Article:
Pyongyang rejects pleas to cooperate on detainees

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Pyongyang rejects pleas to cooperate on detainees

WASHINGTON - North Korea is not accepting American offers to send a high-level envoy seeking the release of three detained Americans, a senior U.S. official said on Wednesday.

Robert King, the U.S. special envoy for North Korean human rights issues, told The Associated Press that freeing the detainees could provide a diplomatic opening in ties, also snared by Pyongyang’s development of nuclear weapons. But he said that Washington would not give into attempts to “extort” political gain from the detentions.

North Korea this week sentenced 24-year-old Matthew Miller to six years of hard labor, deepening U.S. concern over the cases.

Miller, who according to the court tore up his visa on arrival in Pyongyang in April, was convicted of entering the country illegally to commit espionage. Another trial is expected soon for Jeffrey Fowle, who was arrested in May for leaving a Bible at a sailor’s club.

The administration has previously offered to send King, initially to seek a pardon for Kenneth Bae, a Korean-American who is serving out a 15-year sentence for alleged “hostile acts.” Pyongyang rejected it.

King would not specify whom the Barack Obama administration was now willing to send. But Scott Snyder, senior fellow for Korea Studies at the Council on Foreign Relations think tank, said he had been told by the administration that it had recently offered to send Glyn Davies, who leads U.S. diplomacy on North Korea’s nuclear weapons program, and Pyongyang had not responded favorably.

North Korea often accuses the United States of refusing to talk. Davies has not met with North Korean officials since an agreement on a nuclear freeze in exchange for food aid collapsed in the spring of 2012 after the North tested a long-range rocket.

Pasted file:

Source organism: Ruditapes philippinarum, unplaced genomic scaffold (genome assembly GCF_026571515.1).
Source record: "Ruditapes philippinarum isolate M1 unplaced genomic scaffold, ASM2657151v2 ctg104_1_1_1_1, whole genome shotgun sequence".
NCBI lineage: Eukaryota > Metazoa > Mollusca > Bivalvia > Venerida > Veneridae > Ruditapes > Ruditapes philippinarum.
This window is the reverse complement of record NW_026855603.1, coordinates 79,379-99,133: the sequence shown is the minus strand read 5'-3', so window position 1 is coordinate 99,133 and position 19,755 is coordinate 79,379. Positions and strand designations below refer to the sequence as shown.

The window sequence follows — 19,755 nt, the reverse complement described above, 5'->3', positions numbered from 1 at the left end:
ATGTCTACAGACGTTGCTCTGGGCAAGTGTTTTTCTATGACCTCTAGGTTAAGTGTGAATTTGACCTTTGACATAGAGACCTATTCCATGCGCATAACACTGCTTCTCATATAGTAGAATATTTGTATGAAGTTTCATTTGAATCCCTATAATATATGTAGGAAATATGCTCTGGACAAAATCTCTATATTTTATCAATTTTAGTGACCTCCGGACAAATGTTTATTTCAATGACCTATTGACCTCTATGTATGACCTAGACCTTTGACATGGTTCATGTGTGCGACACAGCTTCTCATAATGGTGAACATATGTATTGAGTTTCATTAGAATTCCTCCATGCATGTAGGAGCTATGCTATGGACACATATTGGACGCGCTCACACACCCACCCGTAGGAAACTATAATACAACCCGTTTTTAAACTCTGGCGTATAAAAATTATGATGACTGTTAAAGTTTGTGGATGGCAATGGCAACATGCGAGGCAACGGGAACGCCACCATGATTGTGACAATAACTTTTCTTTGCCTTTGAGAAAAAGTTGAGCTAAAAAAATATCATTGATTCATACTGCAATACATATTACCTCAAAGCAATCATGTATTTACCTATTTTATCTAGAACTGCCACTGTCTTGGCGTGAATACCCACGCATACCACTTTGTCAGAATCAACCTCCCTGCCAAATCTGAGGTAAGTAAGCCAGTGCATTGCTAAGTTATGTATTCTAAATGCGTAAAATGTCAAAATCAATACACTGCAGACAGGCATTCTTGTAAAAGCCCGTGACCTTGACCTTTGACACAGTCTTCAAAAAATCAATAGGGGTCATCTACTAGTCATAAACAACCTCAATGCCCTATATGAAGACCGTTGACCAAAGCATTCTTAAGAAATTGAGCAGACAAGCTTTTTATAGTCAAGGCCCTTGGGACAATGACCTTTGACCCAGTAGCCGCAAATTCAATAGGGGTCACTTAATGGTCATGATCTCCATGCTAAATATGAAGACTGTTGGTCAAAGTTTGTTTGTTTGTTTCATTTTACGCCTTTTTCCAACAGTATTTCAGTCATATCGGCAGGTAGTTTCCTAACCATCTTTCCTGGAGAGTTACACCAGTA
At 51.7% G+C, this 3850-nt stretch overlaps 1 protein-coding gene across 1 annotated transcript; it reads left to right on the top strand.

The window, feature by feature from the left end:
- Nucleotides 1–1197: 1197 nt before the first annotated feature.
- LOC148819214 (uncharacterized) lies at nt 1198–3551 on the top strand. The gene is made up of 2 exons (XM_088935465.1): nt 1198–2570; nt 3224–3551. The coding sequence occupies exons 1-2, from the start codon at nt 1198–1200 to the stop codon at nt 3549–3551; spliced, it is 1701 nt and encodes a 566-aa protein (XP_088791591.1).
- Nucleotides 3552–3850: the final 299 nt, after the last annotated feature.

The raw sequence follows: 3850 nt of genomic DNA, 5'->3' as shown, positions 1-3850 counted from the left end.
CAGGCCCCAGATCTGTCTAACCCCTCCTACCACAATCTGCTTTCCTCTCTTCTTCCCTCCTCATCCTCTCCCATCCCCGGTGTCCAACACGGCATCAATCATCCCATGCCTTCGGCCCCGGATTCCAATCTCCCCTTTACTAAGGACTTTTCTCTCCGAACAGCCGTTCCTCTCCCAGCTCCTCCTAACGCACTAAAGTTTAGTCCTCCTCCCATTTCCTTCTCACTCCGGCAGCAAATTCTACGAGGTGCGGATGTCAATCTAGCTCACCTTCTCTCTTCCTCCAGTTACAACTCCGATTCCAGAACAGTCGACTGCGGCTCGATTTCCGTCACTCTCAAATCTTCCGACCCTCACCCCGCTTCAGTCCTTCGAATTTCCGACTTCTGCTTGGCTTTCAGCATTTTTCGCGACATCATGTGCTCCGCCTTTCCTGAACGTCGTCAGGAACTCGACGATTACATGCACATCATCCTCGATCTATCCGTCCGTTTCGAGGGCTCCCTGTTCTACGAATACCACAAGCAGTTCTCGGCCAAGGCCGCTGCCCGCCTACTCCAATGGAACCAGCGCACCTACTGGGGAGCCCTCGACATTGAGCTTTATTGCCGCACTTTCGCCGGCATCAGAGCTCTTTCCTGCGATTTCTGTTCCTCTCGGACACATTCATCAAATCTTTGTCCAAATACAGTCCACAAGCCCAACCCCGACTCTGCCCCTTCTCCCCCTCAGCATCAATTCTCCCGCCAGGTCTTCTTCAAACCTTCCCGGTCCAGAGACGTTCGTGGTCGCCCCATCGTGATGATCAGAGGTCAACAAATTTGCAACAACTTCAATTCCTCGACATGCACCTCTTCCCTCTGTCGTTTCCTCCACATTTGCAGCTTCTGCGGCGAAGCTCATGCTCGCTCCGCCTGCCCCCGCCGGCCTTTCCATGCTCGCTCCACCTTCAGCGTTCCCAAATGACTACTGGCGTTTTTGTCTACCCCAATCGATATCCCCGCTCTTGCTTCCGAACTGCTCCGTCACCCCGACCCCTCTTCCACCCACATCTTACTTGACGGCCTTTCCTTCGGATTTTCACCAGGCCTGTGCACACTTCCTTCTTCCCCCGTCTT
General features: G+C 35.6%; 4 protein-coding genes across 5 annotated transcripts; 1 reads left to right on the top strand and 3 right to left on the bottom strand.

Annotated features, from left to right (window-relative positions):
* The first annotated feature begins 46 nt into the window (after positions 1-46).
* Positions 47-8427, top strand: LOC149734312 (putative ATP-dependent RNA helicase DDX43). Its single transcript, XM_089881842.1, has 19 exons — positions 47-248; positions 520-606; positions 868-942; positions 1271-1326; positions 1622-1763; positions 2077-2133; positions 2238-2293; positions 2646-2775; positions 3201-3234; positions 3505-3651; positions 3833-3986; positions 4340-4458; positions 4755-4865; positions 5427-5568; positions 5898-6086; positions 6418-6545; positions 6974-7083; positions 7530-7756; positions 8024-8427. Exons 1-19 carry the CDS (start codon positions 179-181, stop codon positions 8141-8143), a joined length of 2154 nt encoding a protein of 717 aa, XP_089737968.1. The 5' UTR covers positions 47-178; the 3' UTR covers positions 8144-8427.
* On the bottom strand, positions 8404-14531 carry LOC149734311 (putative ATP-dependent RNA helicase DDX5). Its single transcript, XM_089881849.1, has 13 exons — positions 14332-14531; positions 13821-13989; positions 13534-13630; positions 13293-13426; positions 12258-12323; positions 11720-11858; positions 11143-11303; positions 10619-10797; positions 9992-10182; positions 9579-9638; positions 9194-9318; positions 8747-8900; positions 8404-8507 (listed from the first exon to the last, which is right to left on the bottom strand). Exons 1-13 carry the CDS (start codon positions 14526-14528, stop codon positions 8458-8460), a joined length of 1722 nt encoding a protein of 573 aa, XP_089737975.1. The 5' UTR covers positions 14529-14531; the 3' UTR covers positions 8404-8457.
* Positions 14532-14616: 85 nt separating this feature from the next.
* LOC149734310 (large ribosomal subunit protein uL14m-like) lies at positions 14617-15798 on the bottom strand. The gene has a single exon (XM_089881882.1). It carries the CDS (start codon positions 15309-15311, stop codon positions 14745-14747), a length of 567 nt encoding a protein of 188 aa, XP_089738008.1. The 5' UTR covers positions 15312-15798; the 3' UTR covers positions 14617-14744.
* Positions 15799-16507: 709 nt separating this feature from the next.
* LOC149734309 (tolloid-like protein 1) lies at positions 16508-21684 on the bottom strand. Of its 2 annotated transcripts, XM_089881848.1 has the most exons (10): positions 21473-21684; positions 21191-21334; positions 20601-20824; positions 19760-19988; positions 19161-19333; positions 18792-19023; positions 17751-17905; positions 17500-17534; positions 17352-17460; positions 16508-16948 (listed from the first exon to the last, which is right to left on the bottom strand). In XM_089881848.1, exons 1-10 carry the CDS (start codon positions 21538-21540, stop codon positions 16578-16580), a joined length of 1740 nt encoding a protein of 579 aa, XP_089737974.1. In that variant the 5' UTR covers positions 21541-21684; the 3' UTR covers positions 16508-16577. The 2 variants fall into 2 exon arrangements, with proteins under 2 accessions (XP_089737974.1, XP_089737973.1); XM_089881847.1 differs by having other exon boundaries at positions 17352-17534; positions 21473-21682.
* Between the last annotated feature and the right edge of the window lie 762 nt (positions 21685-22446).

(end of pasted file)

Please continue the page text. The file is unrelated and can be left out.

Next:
Since then, relations have frayed further, with North Korea conducting a nuclear test and objecting strongly to U.S.-South Korean military exercises.

“The issues that are hampering contact are fundamental issues about, in particular, North Korea’s nuclear weapons program. But certainly, releasing the American citizens that are held there is an important step that might lead broader discussions and contacts in other areas. The real question is whether the North Koreans want anything other than trying to create problems,” King said.

King criticized North Korea’s treatment of the detainees and the way they had been placed in front of the international media for what he said appeared to be staged interviews. Fowle suggested that former presidents Bill Clinton or George W. Bush could help resolve their cases, and Miller expressed disappointment in the U.S. government. “By the way they glance frigidly to the side, you can tell somebody has coached them to say this,” King said.

He said Sweden, which handles U.S. consular affairs in Pyongyang, has not been allowed to see Miller for more than three weeks despite requests.


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